The internet is private property > You have no free speech rights on private property > You have no rights to free speech on the internet. QED.

    This of course means that your opinions would have to meet with approval with whatever corporation(s) some court deemed to be the owner of this thing. Truly an Orwellian nightmare.

  2. komarov says

    Odd, the other day I saw headlines somewhere to the effect that Twitter had ‘won’ that particular dispute. I suppose the case has since gone on to the nth appeal and will continue to wander from court to court until Twitter gives up or the DHS gets what it wants by other means.

  3. Owlmirror says

    Note the update:

    Update: April 7th, 2017, 1:57 p.m.

    DHS has withdrawn its summons, and Twitter has withdrawn its corresponding complaint.

    And was this actually from Trump? I get the impression that the CBP is itself an agency used to having absolute tyrannical rule over anyone crossing the border, and this obvious attempt to infringe on free political speech would have been doomed if they had not withdrawn.

    I suspect that it’s more an example of the emboldening effect from Trump, like the rise in racist attacks.

  4. says

    I was wondering about the Twitter warrant. It seems highly probable that the spooks know, or can find out, that information.

    Was this an attempt at parallel construction? Mere theater? Or, one fantasizes, did the spooks start foot dragging when POTUS wanted to ‘get’ another bureaucrat?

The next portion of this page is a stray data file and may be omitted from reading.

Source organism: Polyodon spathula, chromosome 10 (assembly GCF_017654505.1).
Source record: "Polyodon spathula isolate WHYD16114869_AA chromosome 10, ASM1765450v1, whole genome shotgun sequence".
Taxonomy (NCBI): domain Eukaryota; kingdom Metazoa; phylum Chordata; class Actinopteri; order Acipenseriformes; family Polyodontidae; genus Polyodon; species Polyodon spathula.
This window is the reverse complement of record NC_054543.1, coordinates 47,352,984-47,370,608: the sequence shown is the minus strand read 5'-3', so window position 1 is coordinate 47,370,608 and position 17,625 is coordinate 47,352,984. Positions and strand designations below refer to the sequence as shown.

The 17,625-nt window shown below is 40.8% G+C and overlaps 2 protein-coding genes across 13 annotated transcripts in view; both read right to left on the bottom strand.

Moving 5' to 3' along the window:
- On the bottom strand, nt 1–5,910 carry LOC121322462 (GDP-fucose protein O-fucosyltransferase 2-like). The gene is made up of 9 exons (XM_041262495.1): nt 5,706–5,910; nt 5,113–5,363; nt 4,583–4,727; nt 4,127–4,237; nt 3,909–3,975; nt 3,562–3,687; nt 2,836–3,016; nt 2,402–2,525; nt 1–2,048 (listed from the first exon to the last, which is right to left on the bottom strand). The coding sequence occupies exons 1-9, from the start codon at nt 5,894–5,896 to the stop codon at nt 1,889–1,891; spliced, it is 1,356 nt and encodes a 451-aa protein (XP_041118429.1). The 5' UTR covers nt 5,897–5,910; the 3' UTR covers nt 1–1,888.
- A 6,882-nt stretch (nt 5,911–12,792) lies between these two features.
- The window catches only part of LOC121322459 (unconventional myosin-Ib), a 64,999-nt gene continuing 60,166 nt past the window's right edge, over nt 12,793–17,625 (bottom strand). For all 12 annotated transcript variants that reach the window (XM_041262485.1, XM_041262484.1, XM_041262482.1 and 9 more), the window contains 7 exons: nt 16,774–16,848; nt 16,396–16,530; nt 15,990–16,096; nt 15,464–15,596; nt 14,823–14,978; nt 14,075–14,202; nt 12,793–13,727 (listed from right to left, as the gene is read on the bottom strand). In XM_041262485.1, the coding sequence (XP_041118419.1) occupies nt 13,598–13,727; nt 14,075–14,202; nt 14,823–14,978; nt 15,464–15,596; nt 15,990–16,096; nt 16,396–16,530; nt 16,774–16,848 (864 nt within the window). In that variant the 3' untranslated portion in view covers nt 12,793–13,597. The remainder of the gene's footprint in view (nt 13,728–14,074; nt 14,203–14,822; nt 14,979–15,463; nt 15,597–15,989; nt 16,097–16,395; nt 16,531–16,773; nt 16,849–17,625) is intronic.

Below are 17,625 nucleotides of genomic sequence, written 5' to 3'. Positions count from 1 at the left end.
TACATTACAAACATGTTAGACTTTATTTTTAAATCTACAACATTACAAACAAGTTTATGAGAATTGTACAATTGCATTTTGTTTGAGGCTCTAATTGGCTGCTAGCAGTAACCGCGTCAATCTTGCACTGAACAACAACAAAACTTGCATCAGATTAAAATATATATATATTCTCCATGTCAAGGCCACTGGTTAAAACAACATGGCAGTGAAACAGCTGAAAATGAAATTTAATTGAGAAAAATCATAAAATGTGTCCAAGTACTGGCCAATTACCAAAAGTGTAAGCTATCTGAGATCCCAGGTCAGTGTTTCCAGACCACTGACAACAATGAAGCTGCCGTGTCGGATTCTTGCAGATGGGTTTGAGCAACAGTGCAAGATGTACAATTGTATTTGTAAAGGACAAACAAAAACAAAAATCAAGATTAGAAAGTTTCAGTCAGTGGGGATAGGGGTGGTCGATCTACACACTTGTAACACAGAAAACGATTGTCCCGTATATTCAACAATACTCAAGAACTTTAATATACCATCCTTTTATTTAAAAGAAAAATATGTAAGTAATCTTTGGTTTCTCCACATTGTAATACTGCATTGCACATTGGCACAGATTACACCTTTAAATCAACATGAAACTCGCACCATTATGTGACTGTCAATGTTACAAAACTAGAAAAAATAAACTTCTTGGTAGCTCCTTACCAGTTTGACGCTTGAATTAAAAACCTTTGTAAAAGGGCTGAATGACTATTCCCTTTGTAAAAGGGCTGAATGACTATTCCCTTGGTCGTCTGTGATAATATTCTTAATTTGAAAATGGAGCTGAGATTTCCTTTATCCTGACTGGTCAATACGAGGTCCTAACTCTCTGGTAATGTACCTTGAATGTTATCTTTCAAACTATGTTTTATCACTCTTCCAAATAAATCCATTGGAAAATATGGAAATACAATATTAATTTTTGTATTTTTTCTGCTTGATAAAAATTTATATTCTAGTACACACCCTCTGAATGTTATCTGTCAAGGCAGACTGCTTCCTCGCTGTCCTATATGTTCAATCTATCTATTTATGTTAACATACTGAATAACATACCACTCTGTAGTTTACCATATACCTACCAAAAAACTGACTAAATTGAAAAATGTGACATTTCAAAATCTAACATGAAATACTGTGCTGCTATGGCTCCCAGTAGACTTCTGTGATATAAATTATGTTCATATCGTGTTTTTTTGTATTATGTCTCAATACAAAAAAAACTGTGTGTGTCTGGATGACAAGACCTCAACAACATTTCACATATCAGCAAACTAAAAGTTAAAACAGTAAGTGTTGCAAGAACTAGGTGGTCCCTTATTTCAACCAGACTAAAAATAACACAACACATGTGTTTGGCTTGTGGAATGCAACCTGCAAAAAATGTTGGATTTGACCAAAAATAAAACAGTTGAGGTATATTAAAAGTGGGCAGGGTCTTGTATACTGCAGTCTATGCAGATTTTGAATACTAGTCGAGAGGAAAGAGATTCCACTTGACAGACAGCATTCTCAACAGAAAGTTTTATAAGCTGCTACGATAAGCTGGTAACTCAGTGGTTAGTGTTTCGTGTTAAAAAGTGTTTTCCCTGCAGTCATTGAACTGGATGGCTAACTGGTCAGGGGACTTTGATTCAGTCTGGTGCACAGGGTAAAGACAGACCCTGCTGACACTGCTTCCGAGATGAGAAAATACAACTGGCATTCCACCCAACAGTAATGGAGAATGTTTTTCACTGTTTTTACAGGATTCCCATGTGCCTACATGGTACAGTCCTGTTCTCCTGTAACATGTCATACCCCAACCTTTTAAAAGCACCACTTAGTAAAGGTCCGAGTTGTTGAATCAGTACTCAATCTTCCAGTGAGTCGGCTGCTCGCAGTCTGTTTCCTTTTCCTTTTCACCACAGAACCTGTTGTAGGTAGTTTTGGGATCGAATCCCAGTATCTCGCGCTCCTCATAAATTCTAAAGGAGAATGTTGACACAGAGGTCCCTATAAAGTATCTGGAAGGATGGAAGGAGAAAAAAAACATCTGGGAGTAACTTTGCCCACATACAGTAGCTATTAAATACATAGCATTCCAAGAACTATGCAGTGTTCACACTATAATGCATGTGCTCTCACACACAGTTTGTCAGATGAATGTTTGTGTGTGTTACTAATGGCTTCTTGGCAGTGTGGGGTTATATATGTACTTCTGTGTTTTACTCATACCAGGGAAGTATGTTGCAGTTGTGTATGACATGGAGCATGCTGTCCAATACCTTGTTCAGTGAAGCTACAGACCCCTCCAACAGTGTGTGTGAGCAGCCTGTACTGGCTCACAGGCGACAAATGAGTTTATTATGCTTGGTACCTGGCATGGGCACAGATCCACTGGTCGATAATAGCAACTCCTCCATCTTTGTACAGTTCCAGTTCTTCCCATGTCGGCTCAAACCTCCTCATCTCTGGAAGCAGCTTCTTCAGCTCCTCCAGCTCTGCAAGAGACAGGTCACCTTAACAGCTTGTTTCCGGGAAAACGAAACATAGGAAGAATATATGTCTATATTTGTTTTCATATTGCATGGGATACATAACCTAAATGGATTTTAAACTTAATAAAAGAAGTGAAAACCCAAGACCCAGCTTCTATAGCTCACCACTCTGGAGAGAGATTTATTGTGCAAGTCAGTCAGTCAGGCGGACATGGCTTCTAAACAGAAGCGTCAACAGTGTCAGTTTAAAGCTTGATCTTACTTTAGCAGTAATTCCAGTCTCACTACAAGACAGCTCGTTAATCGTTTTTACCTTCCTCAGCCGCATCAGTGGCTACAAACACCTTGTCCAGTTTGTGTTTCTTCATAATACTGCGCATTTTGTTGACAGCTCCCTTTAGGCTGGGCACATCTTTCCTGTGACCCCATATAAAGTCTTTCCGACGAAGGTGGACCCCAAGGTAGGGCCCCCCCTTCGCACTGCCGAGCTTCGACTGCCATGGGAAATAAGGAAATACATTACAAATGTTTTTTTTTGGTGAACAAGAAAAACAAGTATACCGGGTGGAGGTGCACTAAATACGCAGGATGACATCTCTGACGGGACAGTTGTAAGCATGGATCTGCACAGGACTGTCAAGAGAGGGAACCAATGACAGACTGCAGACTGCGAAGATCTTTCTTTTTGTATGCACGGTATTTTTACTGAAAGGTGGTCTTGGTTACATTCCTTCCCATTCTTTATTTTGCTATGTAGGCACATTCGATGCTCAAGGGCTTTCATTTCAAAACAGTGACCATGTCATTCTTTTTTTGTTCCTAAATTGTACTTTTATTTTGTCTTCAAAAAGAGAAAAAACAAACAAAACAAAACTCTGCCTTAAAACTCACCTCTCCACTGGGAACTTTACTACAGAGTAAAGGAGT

5. Brian English says

    I’m dismayed when liberals and social justice people repeat that “only the government can censor” line,

    Can’t say I’ve come across this line. Clearly any private organization can tell you to go somewhere else if they want to, you can’t come into my house and piss on my floor without my consent.

    The internet is private property > You have no free speech rights on private property > You have no rights to free speech on the internet. QED.

    It’s hard to tell from your comment if you’re agreeing or disagreeing with this argument. It is however simply true.
    Free speech, as Marcus pointed out above, is being allowed to express your will without sanction from the Goverment. Twitter or whatever is a money making excercise and owes nobody a vehicle to express their views. Again, I’m not abridging anybodies right to free speech, to call out the government, by saying no to using my floor as a latrine. :)

  6. says

    Andrew Molitor@#4:
    I was wondering about the Twitter warrant. It seems highly probable that the spooks know, or can find out, that information.

    I agree – I would expect the spooks to have that information already.

    Was this an attempt at parallel construction? Mere theater? Or, one fantasizes, did the spooks start foot dragging when POTUS wanted to ‘get’ another bureaucrat?

    I think it was two things – both of which disgust me. One, I think it was an attempt to show power: power must be seen to be appreciated. The surveillance state is getting cocky because they have been able to overrun all the constitutional and legal controls against them. My guess is that some underling at DHS thought they’d just make the demand because they could. Two, I think it was some overenthusiastic authoritarian follower who thought to be able to do some little gesture of submission and cruelty and bring their master a mouse to drop at their feet for approval. I think that sort of authoritarian suck-up behavior is going to be a “thing” in many government agencies for the next few years.